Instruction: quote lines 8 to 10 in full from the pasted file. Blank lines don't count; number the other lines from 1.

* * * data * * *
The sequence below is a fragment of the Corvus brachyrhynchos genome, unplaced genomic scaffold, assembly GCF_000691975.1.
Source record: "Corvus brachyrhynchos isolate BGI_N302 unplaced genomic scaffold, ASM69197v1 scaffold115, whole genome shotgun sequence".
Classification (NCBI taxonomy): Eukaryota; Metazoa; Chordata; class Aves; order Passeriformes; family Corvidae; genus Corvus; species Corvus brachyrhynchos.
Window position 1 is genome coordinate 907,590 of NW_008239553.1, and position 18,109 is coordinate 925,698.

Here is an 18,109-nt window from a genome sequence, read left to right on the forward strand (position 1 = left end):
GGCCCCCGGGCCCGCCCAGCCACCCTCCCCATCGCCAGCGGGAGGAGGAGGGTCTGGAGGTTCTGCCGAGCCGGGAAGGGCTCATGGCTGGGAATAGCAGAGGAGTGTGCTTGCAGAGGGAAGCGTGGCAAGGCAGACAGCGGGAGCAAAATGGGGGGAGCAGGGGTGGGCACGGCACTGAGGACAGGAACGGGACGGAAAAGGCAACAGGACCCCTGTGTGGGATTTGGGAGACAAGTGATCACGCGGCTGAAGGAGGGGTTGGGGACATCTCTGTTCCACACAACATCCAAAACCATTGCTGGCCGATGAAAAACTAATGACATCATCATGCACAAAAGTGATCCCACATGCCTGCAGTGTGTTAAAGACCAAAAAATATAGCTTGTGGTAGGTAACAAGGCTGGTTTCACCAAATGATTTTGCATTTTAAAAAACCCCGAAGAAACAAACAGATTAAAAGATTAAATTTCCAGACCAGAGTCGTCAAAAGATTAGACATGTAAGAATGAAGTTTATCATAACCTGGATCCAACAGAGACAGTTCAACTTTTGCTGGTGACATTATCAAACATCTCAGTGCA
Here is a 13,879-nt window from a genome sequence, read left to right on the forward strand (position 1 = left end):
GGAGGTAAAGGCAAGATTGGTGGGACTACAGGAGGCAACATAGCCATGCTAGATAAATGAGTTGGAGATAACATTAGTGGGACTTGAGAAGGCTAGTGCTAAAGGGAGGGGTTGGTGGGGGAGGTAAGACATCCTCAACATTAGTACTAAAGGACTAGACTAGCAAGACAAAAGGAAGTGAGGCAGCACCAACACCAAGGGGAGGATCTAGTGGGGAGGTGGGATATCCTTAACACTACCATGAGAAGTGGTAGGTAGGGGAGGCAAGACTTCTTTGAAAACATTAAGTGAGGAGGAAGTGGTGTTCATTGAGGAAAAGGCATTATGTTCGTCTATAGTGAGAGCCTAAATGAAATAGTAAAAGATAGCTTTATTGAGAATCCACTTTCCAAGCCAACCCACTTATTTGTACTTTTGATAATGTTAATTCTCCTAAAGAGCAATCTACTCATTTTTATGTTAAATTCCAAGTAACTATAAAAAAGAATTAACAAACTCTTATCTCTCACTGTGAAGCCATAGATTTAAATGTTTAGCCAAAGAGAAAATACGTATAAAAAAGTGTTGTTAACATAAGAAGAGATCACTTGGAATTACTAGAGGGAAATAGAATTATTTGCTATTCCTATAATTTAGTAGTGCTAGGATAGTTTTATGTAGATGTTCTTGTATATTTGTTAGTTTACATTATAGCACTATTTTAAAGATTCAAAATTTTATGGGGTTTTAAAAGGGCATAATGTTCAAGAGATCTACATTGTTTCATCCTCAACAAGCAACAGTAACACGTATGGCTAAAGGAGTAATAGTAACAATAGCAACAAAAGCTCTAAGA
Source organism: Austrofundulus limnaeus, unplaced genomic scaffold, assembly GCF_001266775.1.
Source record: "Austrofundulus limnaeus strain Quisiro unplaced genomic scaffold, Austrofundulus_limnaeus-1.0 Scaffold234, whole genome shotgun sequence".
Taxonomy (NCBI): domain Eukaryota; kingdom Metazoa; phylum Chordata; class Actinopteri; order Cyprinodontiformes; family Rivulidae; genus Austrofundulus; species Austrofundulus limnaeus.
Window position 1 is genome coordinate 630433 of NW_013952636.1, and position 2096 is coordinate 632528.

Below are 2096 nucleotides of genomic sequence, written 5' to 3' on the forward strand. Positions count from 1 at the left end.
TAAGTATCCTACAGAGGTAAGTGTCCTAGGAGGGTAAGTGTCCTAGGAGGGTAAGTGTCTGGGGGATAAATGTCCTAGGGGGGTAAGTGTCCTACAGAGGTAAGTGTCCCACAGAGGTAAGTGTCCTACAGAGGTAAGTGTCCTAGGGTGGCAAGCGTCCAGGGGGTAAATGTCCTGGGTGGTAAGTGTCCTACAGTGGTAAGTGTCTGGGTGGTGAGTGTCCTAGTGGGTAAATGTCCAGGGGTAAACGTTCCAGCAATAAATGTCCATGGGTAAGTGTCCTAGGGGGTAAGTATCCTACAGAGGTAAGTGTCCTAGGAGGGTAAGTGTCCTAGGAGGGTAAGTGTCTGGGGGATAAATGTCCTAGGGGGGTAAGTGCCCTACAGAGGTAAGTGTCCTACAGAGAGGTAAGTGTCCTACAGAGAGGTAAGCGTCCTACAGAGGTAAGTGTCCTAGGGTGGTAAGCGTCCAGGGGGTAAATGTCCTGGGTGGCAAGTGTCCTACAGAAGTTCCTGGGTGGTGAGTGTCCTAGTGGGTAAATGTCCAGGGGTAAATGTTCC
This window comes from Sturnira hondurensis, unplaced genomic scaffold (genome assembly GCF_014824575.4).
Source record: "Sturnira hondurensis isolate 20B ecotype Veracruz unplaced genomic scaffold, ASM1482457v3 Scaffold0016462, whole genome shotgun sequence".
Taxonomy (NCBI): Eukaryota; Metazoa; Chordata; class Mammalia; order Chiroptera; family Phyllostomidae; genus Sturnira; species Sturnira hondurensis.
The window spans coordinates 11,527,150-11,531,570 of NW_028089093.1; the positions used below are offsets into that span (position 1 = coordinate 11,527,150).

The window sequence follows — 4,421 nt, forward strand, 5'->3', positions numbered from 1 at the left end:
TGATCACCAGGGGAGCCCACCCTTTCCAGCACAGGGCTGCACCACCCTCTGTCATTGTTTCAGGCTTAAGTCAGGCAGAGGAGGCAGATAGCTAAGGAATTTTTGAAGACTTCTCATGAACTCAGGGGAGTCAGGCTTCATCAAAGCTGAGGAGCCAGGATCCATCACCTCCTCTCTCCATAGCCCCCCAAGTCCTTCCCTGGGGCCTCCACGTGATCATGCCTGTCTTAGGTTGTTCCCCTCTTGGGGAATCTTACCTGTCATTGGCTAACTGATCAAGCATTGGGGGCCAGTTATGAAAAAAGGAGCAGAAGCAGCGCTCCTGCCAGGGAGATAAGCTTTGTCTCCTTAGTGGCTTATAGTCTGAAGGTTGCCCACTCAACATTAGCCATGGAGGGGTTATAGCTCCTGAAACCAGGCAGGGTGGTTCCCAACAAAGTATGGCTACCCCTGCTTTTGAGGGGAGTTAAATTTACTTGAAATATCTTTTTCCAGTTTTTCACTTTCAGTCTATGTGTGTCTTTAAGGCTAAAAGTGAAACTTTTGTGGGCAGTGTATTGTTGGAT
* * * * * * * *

GGAGGTAAAGGCAAGATTGGTGGGACTACAGGAGGCAACATAGCCATGCTAGATAAATGAGTTGGAGATAACATTAGTGGGACTTGAGAAGGCTAGTGCTAAAGGGAGGGGTTGGTGGGGGAGGTAAGACATCCTCAACATTAGTACTAAAGGACTAGACTAGCAAGACAAAAGGAAGTGAGGCAGCACCAACACCAAGGGGAGGATCTAGTGGGGAGGTGGGATATCCTTAACACTACCATGAGAAGTGGTAGGTAGGGGAGGCAAGACTTCTTTGAAAACATTAAGTGAGGAGGAAGTGGTGTTCATTGAGGAAAAGGCATTATGTTCGTCTATAGTGAGAGCCTAAATGAAATAGTAAAAGATAGCTTTATTGAGAATCCACTTTCCAAGCCAACCCACTTATTTGTACTTTTGATAATGTTAATTCTCCTAAAGAGCAATCTACTCATTTTTATGTTAAATTCCAAGTAACTATAAAAAAGAATTAACAAACTCTTATCTCTCACTGTGAAGCCATAGATTTAAATGTTTAGCCAAAGAGAAAATACGTATAAAAAAGTGTTGTTAACATAAGAAGAGATCACTTGGAATTACTAGAGGGAAATAGAATTATTTGCTATTCCTATAATTTAGTAGTGCTAGGATAGTTTTATGTAGATGTTCTTGTATATTTGTTAGTTTACATTATAGCACTATTTTAAAGATTCAAAATTTTATGGGGTTTTAAAAGGGCATAATGTTCAAGAGATCTACATTGTTTCATCCTCAACAAGCAACAGTAACACGTATGGCTAAAGGAGTAATAGTAACAATAGCAACAAAAGCTCTAAGA
Source organism: Austrofundulus limnaeus, unplaced genomic scaffold, assembly GCF_001266775.1.
Source record: "Austrofundulus limnaeus strain Quisiro unplaced genomic scaffold, Austrofundulus_limnaeus-1.0 Scaffold234, whole genome shotgun sequence".